Instead of throwing around more choice epithets, it would be refreshing if Ralph would actually reply to questions asked of him in direct response to his posting. So please enlighten us as to your view of Mao’s opinion of Stalin as expressed in the quotation I reproduced.
In addition, you might tell us which of the linked websites at http://www.autodidactproject.org/guidmarx.html
is so ignominious that someone directing attention to it is guilty of “character assassination” of the person who provided the link.
Too tired to argue [uselessly] with you.
A. ‘berrida’: Too tired to argue [uselessly] with you…I’m not saying that Deleuze & Guattari hold the absolute truth in what they write. But this is an interesting book that generated a certain reaction in France when it appeared.
I am sure it did. ‘Schizo-analysis’ of the ‘desiring machines’ is interesting thing indeed, one never gets tired of it.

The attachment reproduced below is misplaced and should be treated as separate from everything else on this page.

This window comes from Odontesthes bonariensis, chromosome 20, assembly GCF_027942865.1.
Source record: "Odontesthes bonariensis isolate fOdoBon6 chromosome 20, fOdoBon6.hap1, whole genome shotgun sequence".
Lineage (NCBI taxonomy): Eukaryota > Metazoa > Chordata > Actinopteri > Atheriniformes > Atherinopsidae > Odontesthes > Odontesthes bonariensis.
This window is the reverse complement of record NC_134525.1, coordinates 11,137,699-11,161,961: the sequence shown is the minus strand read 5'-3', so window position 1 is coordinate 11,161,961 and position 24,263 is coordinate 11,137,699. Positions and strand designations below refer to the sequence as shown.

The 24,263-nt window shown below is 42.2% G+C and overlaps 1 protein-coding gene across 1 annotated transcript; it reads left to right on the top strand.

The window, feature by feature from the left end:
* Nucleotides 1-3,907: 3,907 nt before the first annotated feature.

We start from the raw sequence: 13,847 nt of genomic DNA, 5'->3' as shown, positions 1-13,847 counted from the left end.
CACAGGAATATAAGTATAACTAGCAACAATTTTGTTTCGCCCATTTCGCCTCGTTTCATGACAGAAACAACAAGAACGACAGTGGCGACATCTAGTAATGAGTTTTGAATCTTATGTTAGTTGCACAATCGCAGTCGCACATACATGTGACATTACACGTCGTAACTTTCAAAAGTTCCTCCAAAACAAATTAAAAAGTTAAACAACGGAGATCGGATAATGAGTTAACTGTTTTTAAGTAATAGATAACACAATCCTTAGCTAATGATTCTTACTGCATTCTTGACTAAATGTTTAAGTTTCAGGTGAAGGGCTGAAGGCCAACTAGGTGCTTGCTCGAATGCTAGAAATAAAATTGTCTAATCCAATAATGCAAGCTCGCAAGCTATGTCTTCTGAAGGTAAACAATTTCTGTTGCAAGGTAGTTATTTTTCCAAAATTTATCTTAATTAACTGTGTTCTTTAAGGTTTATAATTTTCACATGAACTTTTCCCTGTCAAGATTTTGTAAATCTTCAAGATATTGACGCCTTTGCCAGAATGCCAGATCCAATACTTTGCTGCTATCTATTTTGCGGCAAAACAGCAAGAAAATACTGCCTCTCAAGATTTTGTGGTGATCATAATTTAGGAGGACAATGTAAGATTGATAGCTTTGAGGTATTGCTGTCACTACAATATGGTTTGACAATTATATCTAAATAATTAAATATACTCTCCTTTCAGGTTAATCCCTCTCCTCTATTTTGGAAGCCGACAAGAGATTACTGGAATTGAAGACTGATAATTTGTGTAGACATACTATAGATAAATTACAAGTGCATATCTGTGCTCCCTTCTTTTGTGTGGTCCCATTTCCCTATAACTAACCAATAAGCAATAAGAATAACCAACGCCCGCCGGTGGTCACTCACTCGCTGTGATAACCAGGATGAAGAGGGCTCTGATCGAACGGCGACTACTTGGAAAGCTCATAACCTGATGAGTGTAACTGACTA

The French love their intellectualy sounding chatter, their endless spinning of empty words.
Vocabulary and style, not ideas and clear thinking, is their killing time game. Ennui.
> Support for bombings fell in seven of eight Muslim countries surveyed — the headline at B&W
This survey means nothing, except insofar as it has the ability to mislead and console the unwary.
Why? Suicide bombings are now taking place not against the Americans — who mostly suffer casualties from I.E.D.’s, but against other Muslims, in both Iraq and Pakistan, where they are directed against the government. And there have been other cases in Lebanon and in Saudi Arabia. And it may have spread to the Maghreb. Muslims are well aware of this. They are well aware that suicide bombings may be a threat to them, to their own wellbeing, as they walk down the streets of Cairo or Damascus or Beirut or Algiers or Riyadh.
“Support for bombings fell in seven of eight Muslim countries surveyed — the headline at B&W”
That wasn’t the headline at B&W. The headline at B&W was “Muslim Support for Suicide Bombing Falls”; the teaser was “Pew Survey reports fall in support since 2002, but in Palestine support is still at 70%.”